Expansion of Guardian Angel Home A
lthough primarily a home for orphaned, neglected or dependent children in its first seventy years, societal needs were changing in the late 1960s. Foster care was now becoming a viable alternative for these children. After a comprehensive study of community needs, the Sisters responded with major changes to its programs at Guardian Angel Home in 1971. Programs were developed to help children with severe emotional needs or who were in crisis. In 1973, Guardian Angel Home became a licensed child welfare agency. And in 2005, its name was changed to Guardian Angel Community Services to reflect the wide array of services that are now offered.
The Fox Estate was purchased in 1898.
Today: Guardian Angel Community Services N
o doubt, Mother Alfred would be very proud of what Guardian Angel Community Services has become. The mission of Guardian Angel Community Services is “to improve the quality of people’s lives so that they may become empowered to realize their God given potential.” Groundbreaking invitation sent in 1925.
he mission comes alive through a variety of programs designed and implemented to help women and children who look to Guardian Angel Community Services for support, nurturing and, in some situations, assistance with stabilizing their lives.
hildren in grades K through 6 receive tutoring and mentoring through the Before and After School Enriching (B.A.S.E.) program. B.A.S.E. fosters the desire to learn and excel in academic success in a safe, supportive and well-supervised environment.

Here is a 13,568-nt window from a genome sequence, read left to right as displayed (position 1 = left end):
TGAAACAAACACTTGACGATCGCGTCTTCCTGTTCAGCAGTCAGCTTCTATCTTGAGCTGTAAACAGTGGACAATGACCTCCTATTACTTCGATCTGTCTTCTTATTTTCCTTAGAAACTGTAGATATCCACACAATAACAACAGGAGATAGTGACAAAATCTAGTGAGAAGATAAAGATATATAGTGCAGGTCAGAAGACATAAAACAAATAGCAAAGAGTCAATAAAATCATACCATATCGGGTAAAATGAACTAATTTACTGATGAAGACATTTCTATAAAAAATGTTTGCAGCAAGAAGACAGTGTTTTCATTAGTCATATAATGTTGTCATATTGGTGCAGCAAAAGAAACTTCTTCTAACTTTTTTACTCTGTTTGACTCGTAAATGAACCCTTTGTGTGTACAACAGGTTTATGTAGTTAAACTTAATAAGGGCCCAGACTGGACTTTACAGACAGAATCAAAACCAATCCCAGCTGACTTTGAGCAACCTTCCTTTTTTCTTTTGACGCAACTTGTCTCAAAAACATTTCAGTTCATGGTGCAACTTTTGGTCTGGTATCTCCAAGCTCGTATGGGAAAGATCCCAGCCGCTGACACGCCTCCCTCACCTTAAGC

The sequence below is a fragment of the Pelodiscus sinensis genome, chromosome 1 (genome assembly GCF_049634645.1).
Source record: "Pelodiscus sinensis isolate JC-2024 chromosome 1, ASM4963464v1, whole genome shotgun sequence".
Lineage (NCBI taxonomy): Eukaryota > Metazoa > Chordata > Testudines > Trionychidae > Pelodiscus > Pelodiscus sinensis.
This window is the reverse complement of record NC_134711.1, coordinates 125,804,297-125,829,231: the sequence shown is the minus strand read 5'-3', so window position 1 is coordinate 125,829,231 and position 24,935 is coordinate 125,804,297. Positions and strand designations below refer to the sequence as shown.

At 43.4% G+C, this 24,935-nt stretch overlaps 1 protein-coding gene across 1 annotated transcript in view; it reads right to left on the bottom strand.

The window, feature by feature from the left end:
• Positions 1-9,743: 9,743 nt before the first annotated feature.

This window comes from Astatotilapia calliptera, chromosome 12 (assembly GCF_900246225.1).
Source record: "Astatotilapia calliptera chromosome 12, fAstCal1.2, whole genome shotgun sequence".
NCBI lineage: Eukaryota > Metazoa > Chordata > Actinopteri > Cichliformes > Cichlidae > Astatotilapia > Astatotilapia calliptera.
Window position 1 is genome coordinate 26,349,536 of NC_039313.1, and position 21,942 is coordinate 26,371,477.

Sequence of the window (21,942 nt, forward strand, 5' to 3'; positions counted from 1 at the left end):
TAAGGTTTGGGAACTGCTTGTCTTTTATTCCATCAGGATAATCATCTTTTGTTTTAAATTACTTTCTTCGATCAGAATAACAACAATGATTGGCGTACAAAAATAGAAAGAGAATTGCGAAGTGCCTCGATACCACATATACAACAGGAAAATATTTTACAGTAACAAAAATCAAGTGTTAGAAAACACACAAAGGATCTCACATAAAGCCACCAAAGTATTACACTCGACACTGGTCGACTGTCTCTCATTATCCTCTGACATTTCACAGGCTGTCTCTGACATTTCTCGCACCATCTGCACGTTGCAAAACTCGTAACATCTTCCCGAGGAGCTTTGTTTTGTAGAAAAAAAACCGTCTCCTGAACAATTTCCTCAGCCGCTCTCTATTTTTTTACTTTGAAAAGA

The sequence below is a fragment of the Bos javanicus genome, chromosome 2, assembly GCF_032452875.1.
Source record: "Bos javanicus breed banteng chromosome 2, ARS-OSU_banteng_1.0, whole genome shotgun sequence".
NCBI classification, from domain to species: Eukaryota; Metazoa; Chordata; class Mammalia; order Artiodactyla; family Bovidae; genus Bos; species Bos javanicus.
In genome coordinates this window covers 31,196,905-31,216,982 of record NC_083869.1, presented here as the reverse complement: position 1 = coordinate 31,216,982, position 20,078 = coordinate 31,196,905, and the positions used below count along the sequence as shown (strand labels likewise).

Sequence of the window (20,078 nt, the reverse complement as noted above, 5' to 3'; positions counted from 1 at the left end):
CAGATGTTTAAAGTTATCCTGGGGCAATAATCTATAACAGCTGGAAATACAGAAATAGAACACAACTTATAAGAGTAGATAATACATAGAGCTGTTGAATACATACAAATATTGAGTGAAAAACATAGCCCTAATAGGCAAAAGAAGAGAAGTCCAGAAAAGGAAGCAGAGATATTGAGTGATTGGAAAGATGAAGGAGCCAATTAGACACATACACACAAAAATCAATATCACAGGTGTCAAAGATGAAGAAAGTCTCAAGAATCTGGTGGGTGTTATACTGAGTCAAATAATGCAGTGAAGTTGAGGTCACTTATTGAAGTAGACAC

Dedication ceremony took place on May 16, 1926. Cardinal Mundelein blessed the new building.
n the summer, children ages 4 to 12 continue to learn and have fun through Camp Explore. The program gives children the opportunity to participate in a variety of activities including computer programs, leadership training, cultural/ethnic awareness, fire and home safety and, of course, sports and games.
Programs and Services t he Dillard Harris Educational Center, students receive more support and structure than what is provided in their regular schools. With a therapeutic approach designed to meet their emotional and educational needs, students are assisted with developing the skills they need to return to their regular schools.
hildren who are removed from their parental homes due to neglect or abuse are placed in safe and nurturing environments through the Foster Care Program. With caseworker support, both the foster family and child are assisted through a variety of hurdles they might face. The ultimate goal for the child is to achieve permanency.
stablished in 1985, the Exchange Club Center for the Prevention of Child Abuse offers a variety of services designed to maintain or reunify families affected by child abuse or neglect. The services include the Parent Aide Program which offers support and assistance to those experiencing challenges as parent. Through this program, parents learn to meet their childrenâ€™s needs which, among other results, strengthens the family unit. Parenting classes, counseling and an adolescent support group are also among the services.
hrough the Sexual Assault Service Center, both adult and child victims of rape and/or sexual assault receive support services designed to help them regain control of their lives. These services include: a 24-hour hotline; medical advocacy; legal advocacy; individual and group counseling; prevention education and professional training.